GSSB to revise ‘Employee / Worker’ terminology for GRI Standards in line with ILO Standards

Source: Global Reporting Initiative, 1 March 2016
GRI Standards are designed to enhance the global comparability and quality of sustainability information, resulting in greater transparency on economic, environmental and social impacts. The Global Sustainability Standards Board (GSSB) strives to align GRI Standards with international norms and standards that they reference or seek to be compatible with. This includes the ILO Standards and other guiding instruments.
​International labor standards are legal instruments adopted by the tripartite International Labour Organization (ILO) to promote rights at work and encourage decent employment opportunities while also taking into account the interests of employers. It was brought to the attention of the GSSB that the current use of the terms ‘worker’ and ’employee’ in the GRI Guidelines could be more consistent and better aligned with the ILO Standards.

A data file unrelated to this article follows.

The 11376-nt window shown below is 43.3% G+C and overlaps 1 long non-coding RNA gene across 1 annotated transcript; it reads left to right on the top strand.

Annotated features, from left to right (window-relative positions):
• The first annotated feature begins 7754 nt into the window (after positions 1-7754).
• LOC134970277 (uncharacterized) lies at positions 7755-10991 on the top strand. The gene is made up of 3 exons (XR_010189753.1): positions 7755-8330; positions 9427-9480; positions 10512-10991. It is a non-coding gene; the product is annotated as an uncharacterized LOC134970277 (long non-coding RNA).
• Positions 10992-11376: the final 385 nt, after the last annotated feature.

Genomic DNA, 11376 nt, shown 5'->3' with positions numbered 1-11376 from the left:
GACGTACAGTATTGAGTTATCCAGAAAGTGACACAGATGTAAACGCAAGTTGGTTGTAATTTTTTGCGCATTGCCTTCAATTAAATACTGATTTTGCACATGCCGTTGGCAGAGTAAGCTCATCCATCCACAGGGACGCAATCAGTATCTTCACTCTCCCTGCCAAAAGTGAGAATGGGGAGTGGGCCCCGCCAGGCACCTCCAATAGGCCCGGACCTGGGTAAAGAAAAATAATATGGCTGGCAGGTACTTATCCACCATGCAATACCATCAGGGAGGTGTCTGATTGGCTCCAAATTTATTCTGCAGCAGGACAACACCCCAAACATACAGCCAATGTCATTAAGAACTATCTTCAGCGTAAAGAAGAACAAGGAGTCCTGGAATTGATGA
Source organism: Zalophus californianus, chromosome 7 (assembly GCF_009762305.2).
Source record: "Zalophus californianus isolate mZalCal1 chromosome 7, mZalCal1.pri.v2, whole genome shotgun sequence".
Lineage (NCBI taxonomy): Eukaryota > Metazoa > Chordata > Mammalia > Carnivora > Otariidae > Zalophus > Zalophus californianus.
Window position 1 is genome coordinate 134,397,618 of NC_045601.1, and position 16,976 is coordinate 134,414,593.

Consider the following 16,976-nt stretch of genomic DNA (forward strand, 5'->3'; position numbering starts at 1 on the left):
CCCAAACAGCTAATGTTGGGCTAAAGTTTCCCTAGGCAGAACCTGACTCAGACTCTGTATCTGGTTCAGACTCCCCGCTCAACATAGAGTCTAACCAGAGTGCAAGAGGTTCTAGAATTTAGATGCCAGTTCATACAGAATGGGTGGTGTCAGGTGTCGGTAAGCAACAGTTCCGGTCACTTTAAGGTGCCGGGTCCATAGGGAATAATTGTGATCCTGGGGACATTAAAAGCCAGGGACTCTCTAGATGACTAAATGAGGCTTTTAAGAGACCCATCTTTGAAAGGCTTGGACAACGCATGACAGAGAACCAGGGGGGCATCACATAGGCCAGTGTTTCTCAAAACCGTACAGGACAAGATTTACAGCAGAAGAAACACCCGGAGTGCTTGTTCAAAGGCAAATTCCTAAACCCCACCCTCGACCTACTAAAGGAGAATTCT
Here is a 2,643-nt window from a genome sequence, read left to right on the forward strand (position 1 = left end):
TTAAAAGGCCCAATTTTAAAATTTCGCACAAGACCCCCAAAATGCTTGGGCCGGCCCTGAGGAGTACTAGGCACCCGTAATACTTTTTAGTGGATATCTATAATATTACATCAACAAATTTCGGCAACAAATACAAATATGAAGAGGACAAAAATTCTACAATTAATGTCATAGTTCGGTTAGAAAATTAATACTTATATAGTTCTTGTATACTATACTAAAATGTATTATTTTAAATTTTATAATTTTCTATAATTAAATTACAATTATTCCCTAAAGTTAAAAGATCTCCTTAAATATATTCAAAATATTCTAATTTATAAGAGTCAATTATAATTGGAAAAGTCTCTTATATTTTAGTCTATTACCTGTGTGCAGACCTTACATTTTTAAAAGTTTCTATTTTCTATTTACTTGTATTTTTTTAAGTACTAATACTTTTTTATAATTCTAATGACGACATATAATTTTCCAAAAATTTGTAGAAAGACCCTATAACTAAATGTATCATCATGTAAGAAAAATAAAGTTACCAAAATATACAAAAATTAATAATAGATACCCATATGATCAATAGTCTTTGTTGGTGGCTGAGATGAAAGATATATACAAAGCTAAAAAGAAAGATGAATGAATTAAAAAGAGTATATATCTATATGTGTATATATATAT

As a result, the GSSB convened an ad-hoc Technical Committee in February this year, which includes a technical expert from ILO, Emily Sims, (Manager, ILO Helpdesk for Business), an Advisor from IOE, Alessandra Assenza, and an invited GSSB member, Dwight Justice, (Policy Advisor at International Trade Union Confederation), to ensure better alignment and consistency with the ILO Standards.
Other references, such as the OECD Guidelines for Multinational Enterprises and ISO 26000 on social responsibility will also be consulted where appropriate. The scope of the work is limited to the review of all instances of the use of ‘worker’, ’employee’, synonyms of these or related terms (e.g., ‘young worker’).
“ILO welcomes the efforts of GRI to better align the use of ‘worker’ and ‘employee’ to ILO normative instruments,” explains Emily Sims, ILO. “A consistent approach is important to develop a shared understanding and common approach across instruments and initiatives promoting sustainable development and sustainable enterprises. The review will help to ensure that the GRI Guidelines enable organizations to disclose standardized information to their stakeholders on how they address workers’ rights in line with the ILO Standards.”
The seven phases of the project can be seen below. The project follows the robust Due Process to ensure that the work promotes the public interest, takes a multi-stakeholder approach, complementing GRI’s vision and mission.